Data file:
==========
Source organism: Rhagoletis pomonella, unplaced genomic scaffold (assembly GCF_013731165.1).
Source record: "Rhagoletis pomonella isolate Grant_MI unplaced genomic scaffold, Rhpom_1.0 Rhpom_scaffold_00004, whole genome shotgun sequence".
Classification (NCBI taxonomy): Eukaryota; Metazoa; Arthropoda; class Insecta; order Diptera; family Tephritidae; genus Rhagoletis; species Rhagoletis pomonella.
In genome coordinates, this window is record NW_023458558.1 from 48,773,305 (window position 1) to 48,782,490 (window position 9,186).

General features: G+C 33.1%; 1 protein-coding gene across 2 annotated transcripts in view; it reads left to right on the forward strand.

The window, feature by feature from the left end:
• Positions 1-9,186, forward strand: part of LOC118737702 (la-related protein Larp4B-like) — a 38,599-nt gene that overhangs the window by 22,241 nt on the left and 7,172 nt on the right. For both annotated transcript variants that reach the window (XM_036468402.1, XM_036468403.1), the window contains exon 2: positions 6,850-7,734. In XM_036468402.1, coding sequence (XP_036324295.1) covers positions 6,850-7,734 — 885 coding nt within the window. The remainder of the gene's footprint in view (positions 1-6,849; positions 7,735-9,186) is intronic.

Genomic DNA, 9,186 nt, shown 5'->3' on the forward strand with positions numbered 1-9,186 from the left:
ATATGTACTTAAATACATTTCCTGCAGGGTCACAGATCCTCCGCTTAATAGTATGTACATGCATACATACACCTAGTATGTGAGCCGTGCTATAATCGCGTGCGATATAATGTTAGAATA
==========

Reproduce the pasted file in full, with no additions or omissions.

Source organism: Rhagoletis pomonella, unplaced genomic scaffold (assembly GCF_013731165.1).
Source record: "Rhagoletis pomonella isolate Grant_MI unplaced genomic scaffold, Rhpom_1.0 Rhpom_scaffold_00004, whole genome shotgun sequence".
Classification (NCBI taxonomy): Eukaryota; Metazoa; Arthropoda; class Insecta; order Diptera; family Tephritidae; genus Rhagoletis; species Rhagoletis pomonella.
In genome coordinates, this window is record NW_023458558.1 from 48,773,305 (window position 1) to 48,782,490 (window position 9,186).

General features: G+C 33.1%; 1 protein-coding gene across 2 annotated transcripts in view; it reads left to right on the forward strand.

The window, feature by feature from the left end:
• Positions 1-9,186, forward strand: part of LOC118737702 (la-related protein Larp4B-like) — a 38,599-nt gene that overhangs the window by 22,241 nt on the left and 7,172 nt on the right. For both annotated transcript variants that reach the window (XM_036468402.1, XM_036468403.1), the window contains exon 2: positions 6,850-7,734. In XM_036468402.1, coding sequence (XP_036324295.1) covers positions 6,850-7,734 — 885 coding nt within the window. The remainder of the gene's footprint in view (positions 1-6,849; positions 7,735-9,186) is intronic.

Genomic DNA, 9,186 nt, shown 5'->3' on the forward strand with positions numbered 1-9,186 from the left:
ATATGTACTTAAATACATTTCCTGCAGGGTCACAGATCCTCCGCTTAATAGTATGTACATGCATACATACACCTAGTATGTGAGCCGTGCTATAATCGCGTGCGATATAATGTTAGAATA